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    • 17/05/2019
    • Articles

    Belgium - Medicine Shortages - New Developments

    On 14 May 2019 the head of the Federal Agency for Medicines and Health Products (“FAMHP”), Xavier De Cuyper, sent a letter to all stakeholders in the pharmaceutical supply chain explaining his organisation’s view on the effects of the Law of 7 April 2019 “modifying the Law of 25 March 1964 on medicines as regards the unavailability of medicines” (the “Letter” - see attached). The Letter has since been published on the FAMHP website.   The Law of 7 April 2019 introduces a range of measures to reduce medicine shortages in Belgium (see, Van Bael & Bellis Life Sciences Newsflash of 8 May 2019). The Letter focuses on the practical consequences of the specific rule that limits the categories of customers to which a wholesaler (“WS”) with a public-service WS status (groothandelaar-verdeler/grossiste-répartiteur) is allowed to supply. These groups of potential customers are (a) other WS with a public-service WS status; (b) community pharmacists; and (c) hospitals recognised under applicable rules. As a result, WS with a public service WS status will no longer be able to sell medicines abroad.   The Letter highlights what FAMHP considers to be the following practical effects: Suppliers will no longer be able to refuse supplies to WS with a public-service WS status who will have to meet their public-service obligations in Belgium at all times and for that purpose require reliable and uninterrupted sources of medicines. The Letter stresses that FAMHP will monitor and enforce the supply obligation.  WS with a public-service WS status can no longer sell abroad. To the extent their owners want to continue pursuing export activities, these will have to act through a distinct legal entity that will require a separate WS licence. FAMHP will also monitor the obligation imposed on WS with a public-service WS status only to supply the limited categories of customers defined by law. The status of community pharmacists and hospital pharmacists does not change. Holders of marketing authorisations are required to report the unavailability of specific medicines. Additionally, WS with a public-service WS status and pharmacies are urged to report medicines that as a practical matter are not available even though they do not feature on the dedicated website of medicines reported as unavailable by the marketing authorisation holders.   The Letter addresses the status of ordinary WS only in passing (for example, by indicating – as noted – that ordinary WS will still be able to engage in export activities). In reality, the role and status of ordinary WS does not change under the Law of 7 April 2019.

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    • 08/05/2019
    • Articles

    Belgium - Medicine Shortages | Wholesaler-Distributors Curtailed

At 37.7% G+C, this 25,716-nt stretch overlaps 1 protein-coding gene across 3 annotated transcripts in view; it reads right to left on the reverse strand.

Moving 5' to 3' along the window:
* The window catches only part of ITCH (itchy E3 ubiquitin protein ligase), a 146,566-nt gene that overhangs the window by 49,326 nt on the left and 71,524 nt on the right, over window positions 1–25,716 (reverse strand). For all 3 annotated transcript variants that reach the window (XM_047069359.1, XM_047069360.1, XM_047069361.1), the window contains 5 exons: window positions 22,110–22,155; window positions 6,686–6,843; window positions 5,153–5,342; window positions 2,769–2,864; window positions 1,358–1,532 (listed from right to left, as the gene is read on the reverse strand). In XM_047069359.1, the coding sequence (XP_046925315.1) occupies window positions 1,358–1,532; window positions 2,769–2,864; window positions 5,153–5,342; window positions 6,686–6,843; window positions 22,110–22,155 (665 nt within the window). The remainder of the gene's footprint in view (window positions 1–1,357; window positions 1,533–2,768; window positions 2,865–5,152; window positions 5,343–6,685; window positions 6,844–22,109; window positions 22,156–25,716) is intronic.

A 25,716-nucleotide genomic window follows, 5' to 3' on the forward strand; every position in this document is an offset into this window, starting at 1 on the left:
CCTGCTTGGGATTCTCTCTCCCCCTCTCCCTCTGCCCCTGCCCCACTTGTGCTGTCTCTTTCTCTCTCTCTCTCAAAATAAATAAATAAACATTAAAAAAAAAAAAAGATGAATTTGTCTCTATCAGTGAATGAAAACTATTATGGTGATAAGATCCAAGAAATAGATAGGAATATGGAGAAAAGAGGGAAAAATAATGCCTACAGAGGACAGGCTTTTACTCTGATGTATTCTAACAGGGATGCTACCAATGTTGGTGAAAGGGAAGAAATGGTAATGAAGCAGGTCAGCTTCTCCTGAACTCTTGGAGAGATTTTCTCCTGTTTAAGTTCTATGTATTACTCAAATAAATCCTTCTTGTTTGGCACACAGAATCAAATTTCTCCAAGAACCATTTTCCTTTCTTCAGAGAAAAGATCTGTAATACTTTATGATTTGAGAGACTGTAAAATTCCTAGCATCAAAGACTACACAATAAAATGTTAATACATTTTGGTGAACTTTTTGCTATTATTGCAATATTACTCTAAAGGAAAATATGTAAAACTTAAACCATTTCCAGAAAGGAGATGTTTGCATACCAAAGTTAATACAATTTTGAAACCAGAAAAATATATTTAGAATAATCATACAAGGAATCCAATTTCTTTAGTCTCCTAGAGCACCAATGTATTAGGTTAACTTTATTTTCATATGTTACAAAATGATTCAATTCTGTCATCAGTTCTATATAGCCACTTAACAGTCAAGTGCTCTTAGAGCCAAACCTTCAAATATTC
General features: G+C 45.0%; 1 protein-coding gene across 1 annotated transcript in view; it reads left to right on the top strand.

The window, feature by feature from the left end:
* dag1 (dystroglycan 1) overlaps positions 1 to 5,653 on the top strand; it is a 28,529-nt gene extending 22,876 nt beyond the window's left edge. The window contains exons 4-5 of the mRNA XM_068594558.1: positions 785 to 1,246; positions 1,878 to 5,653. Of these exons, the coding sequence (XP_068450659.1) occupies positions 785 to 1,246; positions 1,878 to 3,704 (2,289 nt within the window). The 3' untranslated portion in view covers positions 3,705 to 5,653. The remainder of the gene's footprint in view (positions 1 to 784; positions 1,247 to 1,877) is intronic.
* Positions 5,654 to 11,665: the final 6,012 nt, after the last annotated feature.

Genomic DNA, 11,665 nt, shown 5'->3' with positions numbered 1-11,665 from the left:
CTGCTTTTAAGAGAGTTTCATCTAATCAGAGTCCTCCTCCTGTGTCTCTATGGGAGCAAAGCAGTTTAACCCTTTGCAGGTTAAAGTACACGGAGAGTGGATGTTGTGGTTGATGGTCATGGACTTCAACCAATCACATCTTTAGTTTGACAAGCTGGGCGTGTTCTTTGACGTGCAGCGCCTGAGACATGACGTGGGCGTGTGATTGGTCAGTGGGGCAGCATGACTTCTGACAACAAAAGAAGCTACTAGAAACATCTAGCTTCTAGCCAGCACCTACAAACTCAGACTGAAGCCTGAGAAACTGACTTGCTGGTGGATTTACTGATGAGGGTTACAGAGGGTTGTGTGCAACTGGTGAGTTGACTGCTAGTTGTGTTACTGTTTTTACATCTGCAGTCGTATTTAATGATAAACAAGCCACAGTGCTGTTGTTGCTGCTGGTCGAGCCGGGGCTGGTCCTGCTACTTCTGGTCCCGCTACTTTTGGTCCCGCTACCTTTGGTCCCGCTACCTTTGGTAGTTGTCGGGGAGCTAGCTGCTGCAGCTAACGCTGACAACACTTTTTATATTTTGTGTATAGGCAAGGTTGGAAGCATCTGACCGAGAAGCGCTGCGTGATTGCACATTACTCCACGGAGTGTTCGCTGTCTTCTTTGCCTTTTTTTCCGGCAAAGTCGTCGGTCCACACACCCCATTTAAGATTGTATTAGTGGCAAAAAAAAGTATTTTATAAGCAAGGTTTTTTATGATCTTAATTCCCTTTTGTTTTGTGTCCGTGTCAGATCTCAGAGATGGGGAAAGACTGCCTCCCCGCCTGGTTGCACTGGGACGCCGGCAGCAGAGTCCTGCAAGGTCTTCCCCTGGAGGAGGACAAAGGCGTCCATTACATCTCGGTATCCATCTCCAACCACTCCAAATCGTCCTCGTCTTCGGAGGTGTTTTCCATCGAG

Today’s Belgian Official Journal contains the text of the “Law of 7 April 2019 modifying the Law of 25 March 1964 on medicines as regards the unavailability of medicines” (Wet tot wijziging van de wet van 25 maart 1964 op de geneesmiddelen voor wat de onbeschikbaarheden van geneesmiddelen betreft / Loi modifiant la loi du 25 mars 1964 sur les médicaments en ce qui concerne les indisponibilités de médicaments) (the “Law”). The Law (i) allows the concept of “temporary cessation of supply of medicines” to be determined by Royal Decree; (ii) allows the Minister to make recommendations of suitable therapeutical alternatives in case of temporary shortages of specific medicines; (iii) allows wholesalers (“WS”) with a public-service WS status (groothandelaar-verdeler/grossiste-répartiteur) only to supply specific categories of clients, namely (a) other WS with a public-service WS status; (b) community pharmacists; and (c) hospitals recognised under applicable rules; and (iv) imposes particular shortage-related obligations on parallel traders which previously only applied to the marketing authorisation holders. The Federal Agency for Medicines and Health Products has already announced implementing rules that will define the unavailability of a medicine and the period within which the orders of a WS with a public-service WS status will have to be supplied ( NL / FR ) The statutory limitation of the authorised categories of clients of WS with a public-service WS status (which are all based in Belgium and service the Belgian market) is designed to ensure the steady supply of medicines to the Belgian market and, conversely, cut down on exports that threaten public health. Under specific conditions, that limitation will not apply to medicines earmarked for clinical trials. To be sure, unlike WS with a public-service WS status, marketing authorisation holders and regular wholesalers will still be able to sell abroad. Lastly, the Law implements European rules that combat the trade in falsified medicines by creating criminal sanctions for specific violations of Regulation 2016/161 which lays down safety features for the packaging of medicines for human use.